Sector News

Do you know the difference between ineffective and effective onboarding?

September 18, 2015
Borderless Leadership

Everyone gets a case of tunnel vision occasionally. Stuck heads-down in our own work, we forget how valuable an outside perspective can be. We need other people to help us find the mistakes we miss, whether you’re writing an article or employing more effective onboarding at your company. If you want another look at your onboarding, consider us your second opinion. We may not be able to look at your onboarding directly, but we’ve provided some guidelines about the differences between effective and ineffective onboarding when it comes to some of the most important aspects of hiring new employees.

When it Comes to Timeframes

Ineffective Onboarding: You want everything done on the first day. You can’t afford to have your new hire stuck in the drudgery of getting to know the workplace, their coworkers, or what their role at the company will be outside the job description. Companies with bad onboarding tend to have a very narrow view of the roles they’re hiring for and won’t implement onboarding that allows the new hire to see themselves as someone performing a job for the company. It’s part of why 60% of companies don’t set onboarding milestones for their employees. They don’t think it will matter as long as the candidate can do the job.

Effective Onboarding: You know getting an employee up to speed takes time, and what you do as you’re teaching a new employee the ropes of the job does matters. The first few months of an employee’s time at a company are crucial, and guiding new hires on a high-performance path is a leading sign of effective onboarding. The biggest thing 53% of people who left their job within six months of getting hired cited as a problem? “Review and feedback of early contributions.” You can’t give an employee a set of instructions and leave them alone because good employees can and will do more than follow them.

When it Comes to Paperwork

Ineffective Onboarding: You hand an employee their W4s, i-9s or 1099s on their first day and leave them to it. This is isn’t a terrible idea, per se (you should always make sure your employee has their paperwork done). It’s just ineffective. There are much better ways of handling compliance, and the faster you finish new hire paperwork, the more time you have to get through that new employee onboarding checklist (you have one of those, right?).

Effective Onboarding: You make sure paperwork is never a concern, for both the company and the employee. The candidate fills out the paperwork before the first day, which many companies advise their employees to do. Because all of the paperwork is online, candidates have access to automatic form-filling; for example, they entered their name, birthdate and SSN on the first page, so they don’t have to fill it in again – the platform automates it for them. This reduces the amount of time employees spend on forms, then you can focus on the other parts of your new hire’s introduction to the workplace.

When it Comes to Cost

Ineffective Onboarding: You take the easy route. You don’t want to spend on any sort of onboarding because it’s not worth it. “We’re a great company,” you might think, “we don’t need to jump through all the hoops others do. We’ll hire so well everyone will be productive!” That’s a nice dream to have, but the reality is that those companies are going to suffer the costs later in a form of increased turnover and lower employee morale.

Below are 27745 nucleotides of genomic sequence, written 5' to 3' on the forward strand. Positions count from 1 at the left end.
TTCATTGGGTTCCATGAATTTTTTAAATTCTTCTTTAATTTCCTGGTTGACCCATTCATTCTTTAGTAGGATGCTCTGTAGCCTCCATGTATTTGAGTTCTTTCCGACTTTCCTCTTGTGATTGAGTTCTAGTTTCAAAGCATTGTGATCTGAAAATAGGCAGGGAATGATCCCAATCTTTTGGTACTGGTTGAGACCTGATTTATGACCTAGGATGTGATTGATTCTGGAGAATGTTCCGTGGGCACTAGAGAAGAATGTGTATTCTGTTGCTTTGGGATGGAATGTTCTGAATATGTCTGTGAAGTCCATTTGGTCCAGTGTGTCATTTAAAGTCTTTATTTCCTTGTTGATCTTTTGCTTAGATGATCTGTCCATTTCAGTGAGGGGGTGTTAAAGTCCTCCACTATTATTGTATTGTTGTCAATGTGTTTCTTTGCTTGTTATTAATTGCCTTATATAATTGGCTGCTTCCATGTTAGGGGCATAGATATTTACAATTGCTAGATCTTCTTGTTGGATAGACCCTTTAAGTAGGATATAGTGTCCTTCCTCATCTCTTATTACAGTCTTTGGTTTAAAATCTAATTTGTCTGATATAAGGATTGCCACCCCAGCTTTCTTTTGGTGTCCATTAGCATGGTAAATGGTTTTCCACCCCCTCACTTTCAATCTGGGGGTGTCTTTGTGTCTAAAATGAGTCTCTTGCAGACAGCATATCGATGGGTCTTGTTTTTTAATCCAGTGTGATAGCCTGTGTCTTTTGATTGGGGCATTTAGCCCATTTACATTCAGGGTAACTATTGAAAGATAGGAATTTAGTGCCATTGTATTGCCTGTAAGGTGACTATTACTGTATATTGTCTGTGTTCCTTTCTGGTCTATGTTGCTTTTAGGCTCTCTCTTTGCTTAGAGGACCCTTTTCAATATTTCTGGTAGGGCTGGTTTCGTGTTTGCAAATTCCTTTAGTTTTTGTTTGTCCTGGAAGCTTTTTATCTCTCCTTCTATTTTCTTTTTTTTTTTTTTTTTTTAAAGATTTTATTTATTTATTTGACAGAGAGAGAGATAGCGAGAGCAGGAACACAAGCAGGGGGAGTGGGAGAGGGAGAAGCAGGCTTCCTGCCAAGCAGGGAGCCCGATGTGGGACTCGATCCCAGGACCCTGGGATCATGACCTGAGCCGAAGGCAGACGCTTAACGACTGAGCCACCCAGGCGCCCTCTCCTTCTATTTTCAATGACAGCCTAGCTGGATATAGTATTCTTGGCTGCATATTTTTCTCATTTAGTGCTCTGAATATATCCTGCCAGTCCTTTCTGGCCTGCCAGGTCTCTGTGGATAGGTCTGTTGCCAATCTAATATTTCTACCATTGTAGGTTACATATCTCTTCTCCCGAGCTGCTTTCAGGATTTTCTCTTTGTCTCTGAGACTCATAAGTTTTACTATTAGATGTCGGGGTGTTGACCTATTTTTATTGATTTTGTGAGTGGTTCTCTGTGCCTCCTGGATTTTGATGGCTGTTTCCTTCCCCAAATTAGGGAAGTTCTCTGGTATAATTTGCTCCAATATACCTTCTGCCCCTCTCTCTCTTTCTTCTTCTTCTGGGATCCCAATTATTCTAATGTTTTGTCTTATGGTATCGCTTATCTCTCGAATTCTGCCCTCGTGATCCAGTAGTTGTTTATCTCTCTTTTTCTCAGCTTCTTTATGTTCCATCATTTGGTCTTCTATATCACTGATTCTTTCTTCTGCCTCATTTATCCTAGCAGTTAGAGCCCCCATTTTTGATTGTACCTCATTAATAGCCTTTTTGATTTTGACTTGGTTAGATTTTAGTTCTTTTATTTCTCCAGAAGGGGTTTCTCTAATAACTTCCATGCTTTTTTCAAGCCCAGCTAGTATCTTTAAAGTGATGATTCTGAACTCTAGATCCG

Effective Onboarding: You make all of the appropriate stops. The best things in life are free, but there are plenty of good things worth paying for, including effective onboarding. When you pay for onboarding, you leave a good first impression on your new employees, and this is crucial to developing the kinds of relationships that build loyal employees. Spending on onboarding now will develop your employees faster, make them more productive, and pave the way for longevity. In essence, effective onboarding pays for itself.

So can you tell the difference? The differences are sometimes obvious, but there’s a fine line between ineffective onboarding due to lack of budget and due to a short-sighted view of the problem. But once you have someone else taking a look at what you’re doing (or offering helpful advice), you should be able to do everything you can to ensure your onboarding is as effective as possible.

Ready to transform your onboarding process to be as effective as it can be? Contact us for a demo of Click Boarding, employee onboarding software, to see how we can improve new hire engagement and efficiency.

Source: Business2Community

comments closed

Related News

May 15, 2022

Why the ‘4 + 1’ workweek is inevitable

Borderless Leadership

There’s been a lot of buzz about a 4-day workweek. But it will be the ‘4 + 1’ workweek that ultimately wins out: 4 days of “work” and 1 day of “learning.” Several forces are converging in a way that point toward the inevitability of this workplace future.

May 7, 2022

Managers, what are you doing about change exhaustion?

Borderless Leadership

How can leaders help their teams combat change exhaustion — or step out of its clutches? Too often, organizations simply encourage their employees to be resilient, placing the burden of finding ways to feel better solely on individuals. Leaders need to recognize that change exhaustion is not an individual issue, but a collective one that needs to be addressed at the team or organization level.

April 30, 2022

Research: How to power through boring tasks

Borderless Leadership

In this article, the author describes how a concept called tangential immersion can help anyone persevere in a boring task: Through a series of studies with more than 2,000 participants, she and her coauthors found that people often quit boring tasks prematurely because they don’t take up enough of their attention to keep them engaged.